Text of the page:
Audrey Spalding
Missouri Gov. Jay Nixon announced yesterday that more than 1,600 jobs will be created at a new manufacturing plant in Wentzville. The jobs promised are associated with $360 million in planned investment by General Motors to build a manufacturing plant in Wentzville.

I hope that the job and investment numbers touted will hold up as promised. The St. Louis area could certainly use some more economic activity.

However, given the track record of similar job estimates, we should all be skeptical of such claims. It is very easy to issue a press release touting job estimates. Indeed, politicians do this all the time. It is a way to tell voters that something is being done to address the economic recession, even if no economic activity has actually occurred. It is much more difficult to follow a project through completion and track the actual number of jobs created and the actual amount invested.

Regarding the Wentzville plant, we should all watch carefully. A great deal of state and local taxpayer dollars will go to the project. The St. Louis Post-Dispatch reports that GM has been approved for $36.8 million in tax credits over a 10-year period, and that the company has applied for an unspecified amount of tax credits through the state's Quality Jobs program.

GM will also get to keep 100 percent of employee withholding taxes for a 10-year period. Additionally, the city of Wentzville has approved the plant property for partial tax abatement, meaning that GM will get a nice break on its property taxes (which aren't all that high).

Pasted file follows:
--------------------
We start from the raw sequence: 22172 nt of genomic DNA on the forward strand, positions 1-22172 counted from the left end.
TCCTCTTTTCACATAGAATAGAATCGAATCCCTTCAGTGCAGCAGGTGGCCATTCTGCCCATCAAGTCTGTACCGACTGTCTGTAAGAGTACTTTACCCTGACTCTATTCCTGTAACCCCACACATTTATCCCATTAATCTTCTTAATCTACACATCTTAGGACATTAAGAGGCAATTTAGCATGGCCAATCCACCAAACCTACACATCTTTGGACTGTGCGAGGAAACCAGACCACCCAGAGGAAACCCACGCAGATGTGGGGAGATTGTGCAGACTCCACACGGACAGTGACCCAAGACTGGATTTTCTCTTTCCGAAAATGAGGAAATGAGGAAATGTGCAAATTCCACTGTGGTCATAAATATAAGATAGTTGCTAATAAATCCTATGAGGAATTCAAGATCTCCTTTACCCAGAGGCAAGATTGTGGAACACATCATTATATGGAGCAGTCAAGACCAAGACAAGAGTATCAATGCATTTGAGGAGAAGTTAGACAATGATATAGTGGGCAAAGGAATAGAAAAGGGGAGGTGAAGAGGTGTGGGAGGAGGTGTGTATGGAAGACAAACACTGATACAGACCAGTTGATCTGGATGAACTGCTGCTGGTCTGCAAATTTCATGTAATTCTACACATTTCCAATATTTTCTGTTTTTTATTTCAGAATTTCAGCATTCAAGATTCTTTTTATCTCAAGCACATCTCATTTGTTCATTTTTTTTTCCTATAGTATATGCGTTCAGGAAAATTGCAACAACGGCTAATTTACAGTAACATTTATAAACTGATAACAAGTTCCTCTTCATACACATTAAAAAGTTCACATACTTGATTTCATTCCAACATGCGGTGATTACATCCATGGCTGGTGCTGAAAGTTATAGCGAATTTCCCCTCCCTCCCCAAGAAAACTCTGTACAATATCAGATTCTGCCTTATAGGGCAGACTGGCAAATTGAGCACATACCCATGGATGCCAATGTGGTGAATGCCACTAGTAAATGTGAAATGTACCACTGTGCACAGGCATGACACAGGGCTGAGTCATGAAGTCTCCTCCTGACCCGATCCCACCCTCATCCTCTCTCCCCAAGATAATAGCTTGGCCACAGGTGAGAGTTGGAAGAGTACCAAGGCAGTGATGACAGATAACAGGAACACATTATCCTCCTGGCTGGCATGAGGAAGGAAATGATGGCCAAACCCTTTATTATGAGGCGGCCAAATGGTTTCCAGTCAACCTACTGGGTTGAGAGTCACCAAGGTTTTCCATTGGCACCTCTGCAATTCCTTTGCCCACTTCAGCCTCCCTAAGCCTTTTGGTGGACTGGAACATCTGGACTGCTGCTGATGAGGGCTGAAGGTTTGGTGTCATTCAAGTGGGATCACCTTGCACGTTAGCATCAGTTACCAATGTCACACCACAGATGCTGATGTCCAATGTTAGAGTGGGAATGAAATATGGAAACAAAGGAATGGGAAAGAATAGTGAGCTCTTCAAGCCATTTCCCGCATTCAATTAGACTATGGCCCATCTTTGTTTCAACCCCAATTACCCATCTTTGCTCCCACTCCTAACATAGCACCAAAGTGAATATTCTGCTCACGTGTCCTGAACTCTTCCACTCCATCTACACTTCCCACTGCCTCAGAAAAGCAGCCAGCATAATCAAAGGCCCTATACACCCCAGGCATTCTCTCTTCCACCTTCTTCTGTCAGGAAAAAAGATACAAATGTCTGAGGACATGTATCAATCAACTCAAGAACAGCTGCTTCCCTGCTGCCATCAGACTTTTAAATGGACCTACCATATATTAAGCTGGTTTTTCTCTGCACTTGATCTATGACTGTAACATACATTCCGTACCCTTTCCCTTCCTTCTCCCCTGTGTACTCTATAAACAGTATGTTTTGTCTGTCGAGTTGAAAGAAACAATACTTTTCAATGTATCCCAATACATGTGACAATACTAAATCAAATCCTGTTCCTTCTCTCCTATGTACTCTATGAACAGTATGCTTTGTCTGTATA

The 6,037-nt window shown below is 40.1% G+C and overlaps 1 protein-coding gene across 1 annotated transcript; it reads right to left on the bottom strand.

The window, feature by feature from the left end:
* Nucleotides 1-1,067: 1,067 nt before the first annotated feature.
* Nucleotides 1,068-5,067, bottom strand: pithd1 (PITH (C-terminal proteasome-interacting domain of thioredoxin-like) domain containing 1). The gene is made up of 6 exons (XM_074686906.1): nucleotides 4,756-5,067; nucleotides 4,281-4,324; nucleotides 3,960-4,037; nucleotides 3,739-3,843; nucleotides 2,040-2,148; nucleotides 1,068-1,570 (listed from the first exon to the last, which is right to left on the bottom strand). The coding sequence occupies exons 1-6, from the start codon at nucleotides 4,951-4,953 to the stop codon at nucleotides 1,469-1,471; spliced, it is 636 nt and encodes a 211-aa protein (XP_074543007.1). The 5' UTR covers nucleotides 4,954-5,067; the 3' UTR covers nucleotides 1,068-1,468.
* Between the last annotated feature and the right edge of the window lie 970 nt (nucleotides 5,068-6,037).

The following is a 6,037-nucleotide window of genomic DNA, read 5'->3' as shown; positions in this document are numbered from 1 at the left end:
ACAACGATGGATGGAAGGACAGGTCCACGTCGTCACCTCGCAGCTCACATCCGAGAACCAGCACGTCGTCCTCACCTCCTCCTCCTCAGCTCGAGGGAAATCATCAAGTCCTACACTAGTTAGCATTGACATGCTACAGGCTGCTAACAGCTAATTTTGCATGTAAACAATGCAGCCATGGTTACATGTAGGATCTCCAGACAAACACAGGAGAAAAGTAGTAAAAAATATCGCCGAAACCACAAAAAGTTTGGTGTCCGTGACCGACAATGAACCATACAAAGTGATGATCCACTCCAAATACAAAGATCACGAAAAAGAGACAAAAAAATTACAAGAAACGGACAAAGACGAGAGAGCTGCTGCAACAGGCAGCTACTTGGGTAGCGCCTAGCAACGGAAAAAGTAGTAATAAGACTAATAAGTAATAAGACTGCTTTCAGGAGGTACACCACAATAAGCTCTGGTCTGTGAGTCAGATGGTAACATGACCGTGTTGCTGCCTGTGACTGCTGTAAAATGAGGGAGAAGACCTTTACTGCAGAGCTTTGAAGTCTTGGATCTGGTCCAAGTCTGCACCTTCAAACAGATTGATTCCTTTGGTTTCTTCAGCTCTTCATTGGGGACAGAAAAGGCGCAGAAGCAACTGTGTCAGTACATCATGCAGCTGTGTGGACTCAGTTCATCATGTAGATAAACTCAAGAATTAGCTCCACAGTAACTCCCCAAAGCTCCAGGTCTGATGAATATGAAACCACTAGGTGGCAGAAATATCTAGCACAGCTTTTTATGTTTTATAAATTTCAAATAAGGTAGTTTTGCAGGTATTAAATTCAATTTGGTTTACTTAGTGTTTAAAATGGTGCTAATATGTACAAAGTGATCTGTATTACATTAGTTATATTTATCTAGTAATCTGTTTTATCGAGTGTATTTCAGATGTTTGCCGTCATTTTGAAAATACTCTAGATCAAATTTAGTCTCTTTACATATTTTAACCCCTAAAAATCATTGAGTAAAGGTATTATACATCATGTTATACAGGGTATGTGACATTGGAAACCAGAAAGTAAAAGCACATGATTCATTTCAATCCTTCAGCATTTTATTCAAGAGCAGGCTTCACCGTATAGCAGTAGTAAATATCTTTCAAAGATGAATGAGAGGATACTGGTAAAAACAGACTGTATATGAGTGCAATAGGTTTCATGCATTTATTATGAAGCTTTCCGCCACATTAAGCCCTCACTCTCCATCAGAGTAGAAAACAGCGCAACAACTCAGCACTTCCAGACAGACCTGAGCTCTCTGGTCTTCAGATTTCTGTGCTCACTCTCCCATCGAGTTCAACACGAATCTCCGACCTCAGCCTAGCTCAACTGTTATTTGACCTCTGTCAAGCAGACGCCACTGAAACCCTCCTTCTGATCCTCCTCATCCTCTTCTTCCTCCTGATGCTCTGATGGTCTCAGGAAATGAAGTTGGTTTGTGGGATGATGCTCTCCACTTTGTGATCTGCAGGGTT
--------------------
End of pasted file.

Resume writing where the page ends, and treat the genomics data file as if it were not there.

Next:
And, of course, let's not forget about all of the federal tax money GM  has received in recent years.

I wonder just how much the final bill to Missouri taxpayers will be.

Nixon and others claim that the state incentives have spurred the promised investment. But how do we know? Given the findings of academic studies of tax credit effectiveness, it is certainly possible that the plant would have located here without the incentives. It is also possible that the plant would have located somewhere else in the United States. In either case, the plant would have been built and cars would be made.

I also wonder what we aren't seeing. When the state awards this much in tax incentives, it is a tacit acknowledgment that the tax rate everyone else pays is too high. How many small businesses are failing because of a burdensome tax rate? How many companies already located in Missouri are harmed when the state hands millions of dollars to their competitors?

I think one person who commented on a Show-Me Daily blog post hit on the tax incentive problem we face. He wrote: "The problem is that abandoning tax credit legislation means abandoning a lot of campaign donors — and legislators hate doing that."

Tax dollars should be used responsibly, instead of helping elected officials gain political favors or favorable news coverage. It sounds like the state will be facing some tough budgetary problems next year. Shouldn't we be focusing on encouraging authentic job creation and funding needed programs instead of pinning our hopes (and millions in taxpayer money) on promises?

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Audrey Spalding